Featured Research

from universities, journals, and other organizations

Solar Eclipse On The Morning Of August 1st

Date:
July 31, 2008
Source:
Royal Astronomical Society
Summary:
On 1st August 2008 there will be a total eclipse of the Sun, visible from Canada, northern Greenland, Svalbard, the Barents Sea, Russia, Mongolia and China. From the whole of the British Isles observers will see a partial solar eclipse, with between 1/10th and 1/3rd of the Sun obscured by the Moon.

The solar eclipse of 29 March 2006 as seen from the UK.
Credit: John Randall, RAS

On 1st August 2008 there will be a total eclipse of the Sun, visible from Canada, northern Greenland, Svalbard, the Barents Sea, Russia, Mongolia and China. From the whole of the British Isles observers will see a partial solar eclipse, with between 1/10th and 1/3rd of the Sun obscured by the Moon.

Total solar eclipses take place when the Earth, Moon and Sun are aligned and the shadow of the Moon touches the surface of the Earth. At mid-eclipse, observers within the lunar shadow briefly see totality, where the silhouette of the Moon completely covers the Sun, revealing the beautiful outer solar atmosphere or corona.

At its broadest, in this eclipse the lunar shadow is only 237 km (148 miles) wide but the shadow describes a path thousands of km long, traced out as the Earth rotates. The path begins in northeastern Canada, where observers will see the eclipse at sunrise, and then crosses northern Greenland, the Arctic, Barents Sea, Russia and Mongolia before ending in China where the eclipse is visible at sunset. On the ground the maximum duration of totality is 2 minutes 27 seconds but observers away from the centre of the track and at either end will see a significantly shorter event.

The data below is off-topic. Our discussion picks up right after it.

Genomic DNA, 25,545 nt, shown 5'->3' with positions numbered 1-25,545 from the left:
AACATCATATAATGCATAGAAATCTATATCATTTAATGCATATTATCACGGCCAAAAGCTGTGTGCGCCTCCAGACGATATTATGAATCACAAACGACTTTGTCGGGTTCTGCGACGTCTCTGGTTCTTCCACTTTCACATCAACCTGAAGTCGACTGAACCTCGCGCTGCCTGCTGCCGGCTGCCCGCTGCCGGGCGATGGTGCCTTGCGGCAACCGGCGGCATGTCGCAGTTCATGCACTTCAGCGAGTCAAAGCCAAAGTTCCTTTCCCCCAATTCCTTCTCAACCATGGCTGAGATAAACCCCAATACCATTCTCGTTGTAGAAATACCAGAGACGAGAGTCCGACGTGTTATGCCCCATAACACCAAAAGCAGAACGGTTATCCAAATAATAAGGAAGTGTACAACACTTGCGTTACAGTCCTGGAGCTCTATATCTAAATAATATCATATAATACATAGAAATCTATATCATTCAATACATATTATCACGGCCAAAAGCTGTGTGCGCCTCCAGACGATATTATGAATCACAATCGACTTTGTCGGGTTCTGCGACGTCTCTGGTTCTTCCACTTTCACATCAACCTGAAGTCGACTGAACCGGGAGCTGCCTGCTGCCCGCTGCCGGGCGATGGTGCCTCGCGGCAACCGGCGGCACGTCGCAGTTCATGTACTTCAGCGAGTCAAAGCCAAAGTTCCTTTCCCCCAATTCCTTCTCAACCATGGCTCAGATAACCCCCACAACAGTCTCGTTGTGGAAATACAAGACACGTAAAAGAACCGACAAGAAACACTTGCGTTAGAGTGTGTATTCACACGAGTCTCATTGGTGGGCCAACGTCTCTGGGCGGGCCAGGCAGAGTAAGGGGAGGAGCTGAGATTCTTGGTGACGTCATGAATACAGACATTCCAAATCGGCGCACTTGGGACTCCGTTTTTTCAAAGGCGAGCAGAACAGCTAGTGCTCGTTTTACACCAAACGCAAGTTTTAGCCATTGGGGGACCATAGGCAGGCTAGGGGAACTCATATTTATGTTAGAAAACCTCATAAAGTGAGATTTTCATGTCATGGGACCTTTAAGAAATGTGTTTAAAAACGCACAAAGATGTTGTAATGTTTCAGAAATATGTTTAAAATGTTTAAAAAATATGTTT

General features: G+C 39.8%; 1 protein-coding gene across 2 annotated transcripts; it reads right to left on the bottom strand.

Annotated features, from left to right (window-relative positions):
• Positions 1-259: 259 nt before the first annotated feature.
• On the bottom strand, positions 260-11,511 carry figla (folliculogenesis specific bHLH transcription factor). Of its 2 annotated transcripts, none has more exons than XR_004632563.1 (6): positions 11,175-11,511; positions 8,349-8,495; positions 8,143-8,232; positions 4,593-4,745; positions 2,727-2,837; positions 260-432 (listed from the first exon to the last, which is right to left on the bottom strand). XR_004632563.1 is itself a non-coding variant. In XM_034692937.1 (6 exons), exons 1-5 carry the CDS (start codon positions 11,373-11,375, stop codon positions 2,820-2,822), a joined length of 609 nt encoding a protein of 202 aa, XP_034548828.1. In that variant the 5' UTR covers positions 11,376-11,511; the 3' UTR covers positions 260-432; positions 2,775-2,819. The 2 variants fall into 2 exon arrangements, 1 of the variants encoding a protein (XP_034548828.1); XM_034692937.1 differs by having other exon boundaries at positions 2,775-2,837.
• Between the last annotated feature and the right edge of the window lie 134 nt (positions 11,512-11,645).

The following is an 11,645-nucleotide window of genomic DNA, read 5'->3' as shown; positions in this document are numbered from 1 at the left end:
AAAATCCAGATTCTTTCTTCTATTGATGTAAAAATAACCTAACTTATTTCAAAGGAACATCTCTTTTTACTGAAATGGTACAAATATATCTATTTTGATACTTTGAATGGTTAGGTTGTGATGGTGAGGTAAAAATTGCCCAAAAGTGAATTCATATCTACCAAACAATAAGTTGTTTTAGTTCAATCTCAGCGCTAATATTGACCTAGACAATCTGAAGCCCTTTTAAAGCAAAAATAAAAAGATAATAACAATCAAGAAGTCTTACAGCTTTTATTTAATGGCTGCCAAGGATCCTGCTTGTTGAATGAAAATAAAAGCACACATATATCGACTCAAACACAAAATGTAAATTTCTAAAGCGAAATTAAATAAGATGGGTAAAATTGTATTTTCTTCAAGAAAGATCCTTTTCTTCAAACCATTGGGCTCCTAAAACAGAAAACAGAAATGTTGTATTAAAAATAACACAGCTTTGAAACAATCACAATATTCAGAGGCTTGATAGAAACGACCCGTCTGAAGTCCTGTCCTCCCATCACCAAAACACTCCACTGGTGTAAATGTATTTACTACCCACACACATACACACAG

Away from the path of the total eclipse the Sun is only partly obscured by the Moon. This partial eclipse is visible across a large part of the northern hemisphere, including much of Europe and the whole of the UK, where it will take place in the morning.

In London the partial phase of the eclipse begins at 0933 BST (0833 GMT). Maximum eclipse is at 1018 BST (0918 GMT) when 12% of the Sun will be blocked. The partial eclipse ends at 1105 BST (1005 GMT).

Further north in the British Isles, observers enjoy a better view. From Edinburgh 23.5% of the Sun is covered and from Lerwick in the Shetland Isles, the Moon obscures 36% of the solar disk.

•Although eclipses of the Sun are spectacular events, they should NOT be viewed with the unaided eye except during the brief period of totality, which this time will not be visible anywhere in the UK. Looking at the partially eclipsed Sun without appropriate protection can cause serious and permanent damage to the eyes.

•The partial eclipse visible from the UK can be safely studied using purpose-designed solar filters available from reputable astronomical suppliers. Without these, the only safe ways to observe the Sun are to use a pinhole or telescope to PROJECT the Sun’s image onto card or to look at the natural dappled images under trees.

•On 1 August, some amateur astronomical societies and public observatories will be running events where members of the public can safely enjoy the eclipse.